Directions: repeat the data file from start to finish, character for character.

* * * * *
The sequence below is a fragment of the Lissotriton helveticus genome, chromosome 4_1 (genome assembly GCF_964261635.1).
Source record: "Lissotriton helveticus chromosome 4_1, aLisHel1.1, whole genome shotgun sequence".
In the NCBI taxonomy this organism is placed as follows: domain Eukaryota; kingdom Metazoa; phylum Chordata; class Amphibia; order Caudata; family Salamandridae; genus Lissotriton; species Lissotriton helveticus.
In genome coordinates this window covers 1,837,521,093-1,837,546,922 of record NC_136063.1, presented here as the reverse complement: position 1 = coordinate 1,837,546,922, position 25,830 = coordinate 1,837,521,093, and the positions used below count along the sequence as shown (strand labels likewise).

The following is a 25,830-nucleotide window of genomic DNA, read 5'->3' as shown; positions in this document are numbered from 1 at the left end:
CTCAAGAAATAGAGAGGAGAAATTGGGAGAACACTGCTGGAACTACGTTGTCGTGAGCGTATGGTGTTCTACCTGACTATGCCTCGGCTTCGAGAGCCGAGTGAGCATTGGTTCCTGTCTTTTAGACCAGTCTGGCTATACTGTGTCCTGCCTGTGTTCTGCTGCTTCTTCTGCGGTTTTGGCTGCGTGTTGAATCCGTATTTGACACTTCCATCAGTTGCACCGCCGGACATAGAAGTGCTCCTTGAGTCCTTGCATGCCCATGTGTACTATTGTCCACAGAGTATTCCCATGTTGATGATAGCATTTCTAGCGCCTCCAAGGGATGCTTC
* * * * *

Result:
The sequence below is a fragment of the Lissotriton helveticus genome, chromosome 4_1 (genome assembly GCF_964261635.1).
Source record: "Lissotriton helveticus chromosome 4_1, aLisHel1.1, whole genome shotgun sequence".
In the NCBI taxonomy this organism is placed as follows: domain Eukaryota; kingdom Metazoa; phylum Chordata; class Amphibia; order Caudata; family Salamandridae; genus Lissotriton; species Lissotriton helveticus.
In genome coordinates this window covers 1,837,521,093-1,837,546,922 of record NC_136063.1, presented here as the reverse complement: position 1 = coordinate 1,837,546,922, position 25,830 = coordinate 1,837,521,093, and the positions used below count along the sequence as shown (strand labels likewise).

The following is a 25,830-nucleotide window of genomic DNA, read 5'->3' as shown; positions in this document are numbered from 1 at the left end:
CTCAAGAAATAGAGAGGAGAAATTGGGAGAACACTGCTGGAACTACGTTGTCGTGAGCGTATGGTGTTCTACCTGACTATGCCTCGGCTTCGAGAGCCGAGTGAGCATTGGTTCCTGTCTTTTAGACCAGTCTGGCTATACTGTGTCCTGCCTGTGTTCTGCTGCTTCTTCTGCGGTTTTGGCTGCGTGTTGAATCCGTATTTGACACTTCCATCAGTTGCACCGCCGGACATAGAAGTGCTCCTTGAGTCCTTGCATGCCCATGTGTACTATTGTCCACAGAGTATTCCCATGTTGATGATAGCATTTCTAGCGCCTCCAAGGGATGCTTC